A diverse environment that engages the human sensory system is also stimulating to creativity. That may mean artwork on walls, views to the outside or different colour tones – although it can also mean a certain amount of “creative clutter” or untidiness if not arranged in an orderly way.

Environmental factors such as temperature, ventilation, light levels, moisture and sound can be measured using traditional environmental measuring instruments. But some companies are issuing wearable technologies to their employees, which allows individuals’ physiological, mood and stress states to be monitored alongside the physical environment. Could universities – whose researchers pioneered many of these technologies – apply such an approach to their own environments? It would be important to develop trust between managers and employees on the use of data, but good use of it could lead to significant improvements in the work environment.

The arrangement of physical spaces also plays an important role in communication between people. In his 2017 book, The Origins of Creativity, E.O. Wilson articulates the view that creativity is sparked when people from disparate disciplines interact and discover unusual and unexpected pathways of connectivity between their specialisms. This transdisciplinary approach offers a way of dealing with wicked problems by applying collective thought that harnesses multiple, detailed ways of understanding that contribute to a greater whole.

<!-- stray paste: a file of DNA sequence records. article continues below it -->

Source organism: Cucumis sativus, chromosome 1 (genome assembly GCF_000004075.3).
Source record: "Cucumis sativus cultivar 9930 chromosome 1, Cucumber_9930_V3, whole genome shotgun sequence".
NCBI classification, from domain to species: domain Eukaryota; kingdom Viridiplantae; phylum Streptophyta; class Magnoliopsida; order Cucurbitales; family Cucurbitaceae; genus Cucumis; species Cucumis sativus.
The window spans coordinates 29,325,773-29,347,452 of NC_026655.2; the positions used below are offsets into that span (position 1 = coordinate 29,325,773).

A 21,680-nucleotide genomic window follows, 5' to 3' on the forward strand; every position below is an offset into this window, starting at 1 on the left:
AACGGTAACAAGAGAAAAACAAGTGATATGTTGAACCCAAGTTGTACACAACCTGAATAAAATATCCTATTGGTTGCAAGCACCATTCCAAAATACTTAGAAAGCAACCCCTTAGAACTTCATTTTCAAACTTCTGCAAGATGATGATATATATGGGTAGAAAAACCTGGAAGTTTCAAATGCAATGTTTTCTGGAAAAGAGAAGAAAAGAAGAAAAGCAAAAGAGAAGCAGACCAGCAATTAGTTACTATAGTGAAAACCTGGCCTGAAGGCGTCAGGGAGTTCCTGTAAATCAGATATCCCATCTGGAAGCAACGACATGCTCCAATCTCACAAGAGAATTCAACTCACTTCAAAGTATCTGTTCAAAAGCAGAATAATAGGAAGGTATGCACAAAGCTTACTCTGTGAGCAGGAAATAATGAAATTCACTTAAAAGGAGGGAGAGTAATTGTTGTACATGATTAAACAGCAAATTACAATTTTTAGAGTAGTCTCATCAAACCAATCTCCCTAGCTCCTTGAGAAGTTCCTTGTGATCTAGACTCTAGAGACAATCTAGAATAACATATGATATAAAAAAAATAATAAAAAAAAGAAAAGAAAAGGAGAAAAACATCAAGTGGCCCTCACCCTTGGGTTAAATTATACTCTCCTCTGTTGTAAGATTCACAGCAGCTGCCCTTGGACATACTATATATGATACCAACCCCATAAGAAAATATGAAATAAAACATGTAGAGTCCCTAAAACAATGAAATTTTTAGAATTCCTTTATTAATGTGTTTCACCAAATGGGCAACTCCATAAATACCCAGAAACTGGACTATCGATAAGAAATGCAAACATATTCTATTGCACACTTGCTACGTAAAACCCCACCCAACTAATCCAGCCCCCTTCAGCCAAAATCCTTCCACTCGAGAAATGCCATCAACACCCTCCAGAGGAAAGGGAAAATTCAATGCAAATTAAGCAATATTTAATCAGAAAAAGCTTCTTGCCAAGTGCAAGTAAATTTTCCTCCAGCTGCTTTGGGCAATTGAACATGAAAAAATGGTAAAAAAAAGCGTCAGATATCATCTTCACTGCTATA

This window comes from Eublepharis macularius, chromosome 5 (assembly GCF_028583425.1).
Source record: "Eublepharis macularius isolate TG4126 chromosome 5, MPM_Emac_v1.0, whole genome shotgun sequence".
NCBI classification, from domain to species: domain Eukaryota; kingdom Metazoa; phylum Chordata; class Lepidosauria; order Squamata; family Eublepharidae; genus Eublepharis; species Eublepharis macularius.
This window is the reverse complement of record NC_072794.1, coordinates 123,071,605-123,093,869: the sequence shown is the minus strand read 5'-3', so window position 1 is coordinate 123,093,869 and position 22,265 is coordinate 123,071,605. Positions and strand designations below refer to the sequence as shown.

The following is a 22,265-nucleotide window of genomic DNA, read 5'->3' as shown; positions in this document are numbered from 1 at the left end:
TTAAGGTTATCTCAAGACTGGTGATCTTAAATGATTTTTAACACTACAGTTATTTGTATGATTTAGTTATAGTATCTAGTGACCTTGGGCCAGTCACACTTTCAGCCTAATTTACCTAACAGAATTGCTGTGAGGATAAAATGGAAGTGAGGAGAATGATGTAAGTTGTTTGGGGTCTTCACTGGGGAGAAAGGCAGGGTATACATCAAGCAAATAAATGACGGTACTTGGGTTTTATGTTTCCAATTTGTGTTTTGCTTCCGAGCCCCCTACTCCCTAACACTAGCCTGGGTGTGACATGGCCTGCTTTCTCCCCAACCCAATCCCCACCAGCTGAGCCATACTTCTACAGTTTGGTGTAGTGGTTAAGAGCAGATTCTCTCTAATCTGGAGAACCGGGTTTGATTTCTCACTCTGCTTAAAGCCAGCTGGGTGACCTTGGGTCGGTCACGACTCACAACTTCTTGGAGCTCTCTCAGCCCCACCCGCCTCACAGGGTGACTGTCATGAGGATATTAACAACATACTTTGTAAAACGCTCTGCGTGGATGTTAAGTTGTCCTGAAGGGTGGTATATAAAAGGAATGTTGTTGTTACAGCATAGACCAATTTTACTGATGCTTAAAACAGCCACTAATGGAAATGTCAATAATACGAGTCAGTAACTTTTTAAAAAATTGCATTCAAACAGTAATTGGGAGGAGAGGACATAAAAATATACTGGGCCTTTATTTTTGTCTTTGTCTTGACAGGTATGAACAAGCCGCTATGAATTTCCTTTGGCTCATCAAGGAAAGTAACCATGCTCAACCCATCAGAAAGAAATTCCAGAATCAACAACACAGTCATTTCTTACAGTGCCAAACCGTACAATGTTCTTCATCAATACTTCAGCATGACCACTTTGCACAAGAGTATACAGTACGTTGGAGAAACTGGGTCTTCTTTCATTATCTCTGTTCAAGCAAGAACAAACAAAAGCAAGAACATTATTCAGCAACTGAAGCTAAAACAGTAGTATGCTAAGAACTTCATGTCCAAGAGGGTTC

Should universities consider reorganising their traditional faculty structures to recognise this? Commercial office space, for instance, is becoming more fluid and flexible; in some workplaces, everyone uses an app to plan their day, including where to sit and in what configuration. Is this unrealistic for universities to consider?

An example of a space designed to nurture creativity is the Rawthmells Coffeehouse at the Royal Society of Arts in London. Opened in 2018, it incorporates all-day dining, various patterns of spaces and changing wall displays on which people can write ideas. The coffee house culture is nothing new, of course; it has been prevalent in Paris, Vienna and Budapest for centuries. But could it also work in universities, providing a variety of spaces that make it easy to meet and share ideas – or to be alone?

Spaces can energise or demotivate people. But are university planners sufficiently conscious of the implications of this for the buildings they design? Or is it short-term costs that dictate outcomes, rather than value to students and staff?

The apparent mental health crisis among academics and students suggests that some hard questions need to be asked.

Derek Clements-Croome is emeritus professor of architectural engineering at the University of Reading and a visiting professor at Queen Mary University London. His latest book, Buildings for People, will be published by Crowood Press in the spring.

后记

Print headline: Design for living

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Reader's comments (1)

As an undergraduate we had a lecture Friday afternoon in a large badly ventilated room that had been in use for large classes all day. You could cut the air with a spoon it was so poor. Not sure any of us learned much in that hour...